As Tories crack down, records show few charities fund political activism

OTTAWA — The Globe and Mail

The Council of Canadians and Greenpeace Canada protest against Alberta oil-sands development on Parliament Hill in September of 2011. (Sean Kilpatrick/Sean Kilpatrick/The Canadian Press)

The Conservatives are clamping down on the political activities of registered charities, but tax returns show only a tiny fraction of Canadian organizations spend money for political purposes.

An analysis of the Canada Revenue Agency's charities database conducted by The Canadian Press found 450 of the 85,000 charities registered in Canada reported spending money on political activities. That's less than 1 per cent of all charities.

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It is possible the actual number could be higher, since charities self-report to the CRA.

Still, the finding that so few charities spend money politicking raises questions about the Conservatives motivation for further restricting these activities.

At least one group questioned whether new budget measures to restrict charities' political activities are actually aimed at a handful of environmental organizations that have been a thorn in the government's side.

“It's very difficult to do a surgical intervention silencing specific charities or sectors within the broader charitable community without doing damage to organizations that might be more aligned with the government's perspective on social or environmental initiatives,” said Ross McMillan of Tides Canada.

“I do think it's very likely ... that the government is really looking at environmental charities, and looking for ways to limit the effectiveness of those charities as they try and stimulate discussion and public discourse around major public-policy developments relating to resource extraction and the like.”

Prime Minister Stephen Harper's Conservatives and the pro-oil-sands website EthicalOil.org have taken Canadian environmental groups to task for accepting money from big American foundations to finance their campaigns against oil and gas projects.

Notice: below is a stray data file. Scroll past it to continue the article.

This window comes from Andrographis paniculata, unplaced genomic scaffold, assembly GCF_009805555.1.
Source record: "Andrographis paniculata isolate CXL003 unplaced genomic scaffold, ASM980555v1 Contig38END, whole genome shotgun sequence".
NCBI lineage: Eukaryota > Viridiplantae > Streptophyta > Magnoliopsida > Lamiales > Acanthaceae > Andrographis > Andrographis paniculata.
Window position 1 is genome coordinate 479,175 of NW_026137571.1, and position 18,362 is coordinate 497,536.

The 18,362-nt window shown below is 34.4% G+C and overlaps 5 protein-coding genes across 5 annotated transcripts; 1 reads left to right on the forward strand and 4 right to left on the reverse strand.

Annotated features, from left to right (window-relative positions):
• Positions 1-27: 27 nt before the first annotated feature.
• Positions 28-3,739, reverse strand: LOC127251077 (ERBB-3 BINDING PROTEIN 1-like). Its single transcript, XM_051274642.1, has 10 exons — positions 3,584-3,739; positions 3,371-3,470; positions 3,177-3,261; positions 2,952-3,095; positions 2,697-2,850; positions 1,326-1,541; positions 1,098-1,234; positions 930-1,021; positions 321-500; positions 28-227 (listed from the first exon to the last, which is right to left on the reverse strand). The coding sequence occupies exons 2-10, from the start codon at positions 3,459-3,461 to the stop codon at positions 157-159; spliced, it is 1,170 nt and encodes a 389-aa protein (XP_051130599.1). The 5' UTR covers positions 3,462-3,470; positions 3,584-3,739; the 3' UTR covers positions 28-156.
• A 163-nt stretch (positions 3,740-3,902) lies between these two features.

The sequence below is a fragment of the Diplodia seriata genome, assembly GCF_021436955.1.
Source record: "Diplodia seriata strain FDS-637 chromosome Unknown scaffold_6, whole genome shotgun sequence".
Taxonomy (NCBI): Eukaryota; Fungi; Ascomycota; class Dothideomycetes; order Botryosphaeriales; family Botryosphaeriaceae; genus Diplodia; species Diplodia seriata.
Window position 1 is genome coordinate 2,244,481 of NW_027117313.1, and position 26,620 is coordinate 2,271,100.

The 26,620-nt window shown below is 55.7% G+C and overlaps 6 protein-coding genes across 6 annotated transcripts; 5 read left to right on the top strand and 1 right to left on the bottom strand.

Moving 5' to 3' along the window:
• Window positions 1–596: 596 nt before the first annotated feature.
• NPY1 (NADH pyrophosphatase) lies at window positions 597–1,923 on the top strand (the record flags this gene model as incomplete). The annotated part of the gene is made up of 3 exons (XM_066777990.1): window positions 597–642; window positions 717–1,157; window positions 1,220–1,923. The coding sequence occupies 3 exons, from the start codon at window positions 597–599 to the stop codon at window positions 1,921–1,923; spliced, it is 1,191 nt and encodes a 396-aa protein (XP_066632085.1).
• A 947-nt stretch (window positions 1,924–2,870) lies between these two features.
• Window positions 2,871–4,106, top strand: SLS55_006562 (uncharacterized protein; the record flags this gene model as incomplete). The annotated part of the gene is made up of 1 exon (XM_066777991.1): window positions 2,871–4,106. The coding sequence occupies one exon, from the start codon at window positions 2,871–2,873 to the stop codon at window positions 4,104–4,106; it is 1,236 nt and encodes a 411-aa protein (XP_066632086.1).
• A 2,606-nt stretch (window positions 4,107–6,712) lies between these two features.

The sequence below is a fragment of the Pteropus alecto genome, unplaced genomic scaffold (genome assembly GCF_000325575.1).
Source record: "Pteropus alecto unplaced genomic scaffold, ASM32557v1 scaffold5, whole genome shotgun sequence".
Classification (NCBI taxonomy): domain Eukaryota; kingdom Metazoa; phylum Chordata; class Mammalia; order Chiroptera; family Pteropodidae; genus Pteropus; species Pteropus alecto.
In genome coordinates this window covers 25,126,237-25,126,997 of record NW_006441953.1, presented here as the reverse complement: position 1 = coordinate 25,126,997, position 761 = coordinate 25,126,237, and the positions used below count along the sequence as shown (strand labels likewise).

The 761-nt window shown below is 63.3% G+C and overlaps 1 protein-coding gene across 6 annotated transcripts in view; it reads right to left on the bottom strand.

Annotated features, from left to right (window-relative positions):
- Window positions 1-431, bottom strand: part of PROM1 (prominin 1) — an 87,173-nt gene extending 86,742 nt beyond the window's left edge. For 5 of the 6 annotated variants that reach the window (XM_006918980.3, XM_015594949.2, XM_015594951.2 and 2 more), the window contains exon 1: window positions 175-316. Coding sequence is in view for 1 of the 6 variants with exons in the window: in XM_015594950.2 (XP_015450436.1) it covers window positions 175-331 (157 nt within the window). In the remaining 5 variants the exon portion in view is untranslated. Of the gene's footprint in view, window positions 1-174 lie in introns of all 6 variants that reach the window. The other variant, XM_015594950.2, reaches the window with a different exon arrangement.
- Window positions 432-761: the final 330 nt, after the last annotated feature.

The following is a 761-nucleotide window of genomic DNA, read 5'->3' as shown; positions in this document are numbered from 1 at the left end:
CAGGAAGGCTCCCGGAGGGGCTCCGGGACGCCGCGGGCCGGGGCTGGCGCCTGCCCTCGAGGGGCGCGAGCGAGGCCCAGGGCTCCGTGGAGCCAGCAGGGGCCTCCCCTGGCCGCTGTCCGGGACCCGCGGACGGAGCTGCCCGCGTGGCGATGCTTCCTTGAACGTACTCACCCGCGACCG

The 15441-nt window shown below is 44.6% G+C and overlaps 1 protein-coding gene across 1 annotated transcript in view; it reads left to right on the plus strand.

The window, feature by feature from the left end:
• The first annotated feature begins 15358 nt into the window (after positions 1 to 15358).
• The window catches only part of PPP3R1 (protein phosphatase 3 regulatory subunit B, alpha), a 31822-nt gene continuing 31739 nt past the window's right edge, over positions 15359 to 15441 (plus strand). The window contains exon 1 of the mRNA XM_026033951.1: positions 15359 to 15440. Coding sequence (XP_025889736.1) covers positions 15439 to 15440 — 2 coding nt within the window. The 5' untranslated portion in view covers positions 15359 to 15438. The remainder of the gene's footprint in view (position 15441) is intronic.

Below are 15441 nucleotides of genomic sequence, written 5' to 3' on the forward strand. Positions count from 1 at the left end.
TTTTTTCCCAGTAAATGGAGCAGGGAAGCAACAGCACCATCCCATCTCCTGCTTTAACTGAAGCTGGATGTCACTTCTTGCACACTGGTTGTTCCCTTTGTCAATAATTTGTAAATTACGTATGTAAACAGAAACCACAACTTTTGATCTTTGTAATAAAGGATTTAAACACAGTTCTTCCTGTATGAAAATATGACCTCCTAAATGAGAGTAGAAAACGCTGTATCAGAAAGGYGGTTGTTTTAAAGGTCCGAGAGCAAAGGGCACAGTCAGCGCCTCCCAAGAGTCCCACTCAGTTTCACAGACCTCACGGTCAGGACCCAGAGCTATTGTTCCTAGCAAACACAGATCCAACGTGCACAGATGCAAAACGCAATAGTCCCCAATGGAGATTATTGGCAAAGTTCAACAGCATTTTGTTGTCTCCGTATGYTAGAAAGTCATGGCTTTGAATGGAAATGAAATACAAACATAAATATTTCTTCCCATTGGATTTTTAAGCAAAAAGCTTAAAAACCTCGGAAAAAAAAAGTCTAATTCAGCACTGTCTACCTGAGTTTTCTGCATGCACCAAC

Natural Resources Minister Joe Oliver has accused “environmental and other radical groups” of trying to use money from “foreign special-interest groups” to hijack hearings on a pipeline that would bring Alberta oil-sands bitumen to a port on the British Columbia coast.

Tides Canada, which runs both a grant-making foundation and a charity that backs environmental and social-justice projects, has been singled out for receiving American grants.

But Mr. McMillan says there is a difference between political activity and advocacy work. He worries charities may shy away from advocacy work as a result of the new measures.

“Charities who are engaged in advocacy or political activity will probably be much more cautious now, particularly with the threat of increased penalties over their heads,” he said.

“I think the country could be impoverished because of that chilling effect.”

Finance Minister Jim Flaherty's office did not immediately respond to e-mailed questions.

Charities are allowed to engage in limited, non-partisan politics. Most charities can only spend 10 per cent of their resources on political activities, although smaller ones are permitted to spend up to 20 per cent.

The recent federal budget promised to impose new penalties on charities that exceed limits on political spending or fail to provide full disclosure of funding and activities.

“Economic Action Plan 2012 proposes measures to ensure that charities devote their resources primarily to charitable, rather than political, activities, and to enhance public transparency and accountability in this area,” the budget says.

“Recently, concerns have been raised that some charities may not be respecting the rules regarding political activities. There have also been calls for greater public transparency related to the political activities of charities, including the extent to which they may be funded by foreign sources.”

The budget included $8-million to help the CRA make sure charities play by the rules. Sanctions for those that don't could include fines or a suspension of a charity's ability to issue tax receipts.

The budget also announced measures to tighten rules on charities that give money to other charities for political purposes.

Some charities are confused about what they can and cannot do under the proposed measures.

“What we are doing on our end is trying to recognize that on the one hand, these requirements are put in place in a way that doesn't create a chill in terms of public-policy engagement,” said Michelle Gauthier of Imagine Canada, an advocacy group for Canadian charities.

“That's the last thing we would want to see happen as a result of these measures.”

The Canada Revenue Agency keeps a database of the country's registered charities, which now number around 85,000. Charities must disclose any money spent on political activities on their annual tax returns.

The CRA database shows currently active charities spent a combined total of $116,252,905 on political activities.

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